5 Companies That Had A Rough Week

The Week Ending Nov. 1

This week's list of five companies that had a rough week includes a hefty fine paid by a major offshore developer for alleged visa misuse, security worries about Google Android, a service glitch with Microsoft's Azure cloud service, a bad odor around a major manufacturer's laptop computers, and a traffic ticket for a Google Glass user.

Infosys Pays $34 Million Settlement In Visa Case

IT outsourcing giant Infosys this week agreed to pay the U.S. government $34 million to resolve an investigation into the company's alleged abuses of B-1 visas for employees.

The U.S. Attorney's Office for the Eastern District of Texas investigated Infosys over the alleged abuses of B-1 visas, which allow foreign employees to visit the U.S. and participate in meetings or negotiate contracts, but not actually perform any kind of labor during their stay. Authorities accused the company of using employees on B-1 visas to perform work usually designated for H1-B visa holders.

Bangalore, India-based Infosys, which has numerous offices across the U.S., had denied the allegations and blamed the dispute over "paperwork errors" involving employment eligibility in the U.S. But the company agreed to the settlement to remove uncertainty around prolonged litigation.

Dell Responds To Complaints About Foul-Smelling Laptops

Dell promised this week to replace the palm rest assembly on some of its Latitude 6430u notebooks after some customers complained that the devices smelled like "cat urine."

Complaints have trickled in over the past few weeks about the odor. "The machine is great, but it smells as if it was assembled near a tomcats litter box. It is truly awful," said one posting on a Dell support forum.

After an investigation, Dell concluded the smell was the result of a specific manufacturing process. Dell, which said the odor did not present a health hazard, has already changed the manufacturing process.

Aggressive Ad Networks Gaining Control Of Google Android: Report

Aggressive advertising networks linked to mobile apps on Google Android devices are gaining unfettered access to sensitive user data, location information and browsing habits that many users would consider private, according to a study released this week by Symantec.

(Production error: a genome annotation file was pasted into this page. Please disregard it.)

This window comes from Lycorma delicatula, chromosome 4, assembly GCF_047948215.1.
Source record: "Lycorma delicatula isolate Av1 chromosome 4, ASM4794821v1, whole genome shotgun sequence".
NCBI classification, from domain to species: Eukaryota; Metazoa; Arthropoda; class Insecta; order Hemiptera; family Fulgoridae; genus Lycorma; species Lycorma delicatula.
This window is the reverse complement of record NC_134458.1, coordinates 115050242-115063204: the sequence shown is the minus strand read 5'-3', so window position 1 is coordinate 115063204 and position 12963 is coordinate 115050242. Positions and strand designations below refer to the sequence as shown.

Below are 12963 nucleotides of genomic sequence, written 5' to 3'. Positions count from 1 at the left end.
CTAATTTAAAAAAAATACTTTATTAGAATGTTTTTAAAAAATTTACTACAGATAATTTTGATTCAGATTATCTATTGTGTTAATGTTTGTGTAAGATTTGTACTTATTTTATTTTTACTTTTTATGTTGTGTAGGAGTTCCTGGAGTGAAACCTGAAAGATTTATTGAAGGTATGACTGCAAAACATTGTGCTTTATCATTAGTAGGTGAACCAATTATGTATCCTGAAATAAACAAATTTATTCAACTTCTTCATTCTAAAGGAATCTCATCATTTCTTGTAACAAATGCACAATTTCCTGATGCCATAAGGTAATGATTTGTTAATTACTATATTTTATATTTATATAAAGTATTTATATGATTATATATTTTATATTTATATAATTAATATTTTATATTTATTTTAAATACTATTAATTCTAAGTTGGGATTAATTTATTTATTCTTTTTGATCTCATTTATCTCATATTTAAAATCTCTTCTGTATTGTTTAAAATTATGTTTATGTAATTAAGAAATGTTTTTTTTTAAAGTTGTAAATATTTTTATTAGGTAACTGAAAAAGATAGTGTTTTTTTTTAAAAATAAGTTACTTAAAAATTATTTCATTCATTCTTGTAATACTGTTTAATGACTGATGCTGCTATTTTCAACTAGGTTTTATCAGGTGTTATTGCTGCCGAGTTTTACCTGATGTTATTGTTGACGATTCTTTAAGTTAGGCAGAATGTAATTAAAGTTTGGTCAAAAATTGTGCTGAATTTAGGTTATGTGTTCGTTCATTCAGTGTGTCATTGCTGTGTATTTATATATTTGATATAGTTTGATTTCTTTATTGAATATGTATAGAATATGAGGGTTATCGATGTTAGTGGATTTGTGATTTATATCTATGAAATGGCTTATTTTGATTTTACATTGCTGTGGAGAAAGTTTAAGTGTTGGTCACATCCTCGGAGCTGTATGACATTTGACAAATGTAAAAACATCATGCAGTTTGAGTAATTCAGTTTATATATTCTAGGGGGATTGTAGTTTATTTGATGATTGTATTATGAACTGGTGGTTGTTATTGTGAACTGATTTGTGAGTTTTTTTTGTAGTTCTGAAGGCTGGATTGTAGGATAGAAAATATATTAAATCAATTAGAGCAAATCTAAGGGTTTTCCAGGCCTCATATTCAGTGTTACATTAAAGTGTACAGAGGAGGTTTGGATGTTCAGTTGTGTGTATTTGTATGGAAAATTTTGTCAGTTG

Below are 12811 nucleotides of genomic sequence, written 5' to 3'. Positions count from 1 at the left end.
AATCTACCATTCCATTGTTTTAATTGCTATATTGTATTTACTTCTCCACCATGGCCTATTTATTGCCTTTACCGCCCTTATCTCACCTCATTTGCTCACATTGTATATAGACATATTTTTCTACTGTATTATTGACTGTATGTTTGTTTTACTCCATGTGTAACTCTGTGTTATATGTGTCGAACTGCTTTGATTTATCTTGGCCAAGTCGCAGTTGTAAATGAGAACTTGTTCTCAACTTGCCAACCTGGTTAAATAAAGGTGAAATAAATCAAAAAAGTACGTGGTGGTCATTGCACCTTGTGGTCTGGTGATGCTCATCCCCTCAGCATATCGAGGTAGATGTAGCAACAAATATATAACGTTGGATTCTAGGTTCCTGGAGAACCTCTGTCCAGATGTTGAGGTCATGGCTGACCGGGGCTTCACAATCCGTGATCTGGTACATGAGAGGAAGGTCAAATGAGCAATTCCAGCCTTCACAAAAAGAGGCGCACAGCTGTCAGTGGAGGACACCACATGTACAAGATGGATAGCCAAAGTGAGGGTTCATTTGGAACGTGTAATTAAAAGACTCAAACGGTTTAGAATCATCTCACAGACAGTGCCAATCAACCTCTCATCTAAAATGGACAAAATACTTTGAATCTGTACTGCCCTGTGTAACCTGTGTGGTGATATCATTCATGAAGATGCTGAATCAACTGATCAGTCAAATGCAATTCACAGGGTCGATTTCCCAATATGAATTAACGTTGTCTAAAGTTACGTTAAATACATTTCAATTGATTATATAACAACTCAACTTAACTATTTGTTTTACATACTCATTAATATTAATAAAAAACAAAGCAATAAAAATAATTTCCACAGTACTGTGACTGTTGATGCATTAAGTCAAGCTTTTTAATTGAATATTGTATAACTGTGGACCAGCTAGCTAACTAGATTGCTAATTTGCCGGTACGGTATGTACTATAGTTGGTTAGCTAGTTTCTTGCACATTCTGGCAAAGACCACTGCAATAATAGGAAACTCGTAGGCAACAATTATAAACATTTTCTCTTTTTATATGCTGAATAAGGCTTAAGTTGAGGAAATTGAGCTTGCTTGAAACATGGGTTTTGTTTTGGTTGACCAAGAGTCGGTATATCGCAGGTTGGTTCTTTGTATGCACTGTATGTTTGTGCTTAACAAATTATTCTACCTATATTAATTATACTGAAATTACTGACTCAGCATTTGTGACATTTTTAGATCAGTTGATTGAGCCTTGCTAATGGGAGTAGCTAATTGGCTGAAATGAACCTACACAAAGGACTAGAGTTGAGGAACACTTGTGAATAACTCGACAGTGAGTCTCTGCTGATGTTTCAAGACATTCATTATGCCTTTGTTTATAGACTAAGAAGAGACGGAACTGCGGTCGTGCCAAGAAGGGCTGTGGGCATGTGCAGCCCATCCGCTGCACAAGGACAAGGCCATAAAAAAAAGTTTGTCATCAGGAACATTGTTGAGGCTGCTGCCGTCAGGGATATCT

The advertisers are connected to Android apps via ad libraries, coded into the underlying application by the software developer who created the app. The more than 65 advertising networks go relatively unchecked and undergo virtually no scrutiny from authorities or Google controls.

Mobile apps connected to the ad libraries are steadily rising and make up a large percentage of mobile malware, Symantec found. The number of mobile apps that can be classified as adware reached over 23 percent in the first half of 2013.

Microsoft Windows Azure Hit With Global Compute Performance Glitch

Microsoft Windows Azure cloud infrastructure-as-a-service ran into compute and management problems this week that prevented users around the world from moving code from Azure's staging environment into production.

The issues began Tuesday evening when Microsoft, in a bulletin to its Azure status dashboard, warned of "partial performance degradation" in its North Central U.S., South Central U.S., North Europe, Southeast Asia, West Europe, East Asia, East U.S. and West U.S. regions. A few hours later, Microsoft said the compute issues had begun to affect Azure's compute service management functions in all of these regions.

The problems were resolved by early Thursday. While the glitch did not directly affect applications running on Azure, the service problems could damage customer confidence in the reliability of the Azure service.

ACA Website Woes Continue

The Affordable Care Act site felt a series of hits this week as officials took the stand to discuss the problems that have plagued the site since its launch Oct 1. Department of Health and Human Services Secretary Kathleen Sebelius and the administrator of the Center for Medicare and Medicaid Services Marilyn Tavenner testified this week that the website did not have testing until a week before launch and both pointed fingers at contractors for the flop.

Although both officials refused to release enrollment numbers, internal memos revealed that, despite high site traffic that crashed the site, only six people were able to enroll in the first 24 hours of the launch, according to a CBS report. The site was able to enroll 248 people by the end of the second day, CBS reported.

After a troubled month for the site, the government is ramping up efforts with already-contracted QSSI and CGI and bringing in Oracle, Red Hat and Google. It has promised a fully functional site by the end of November.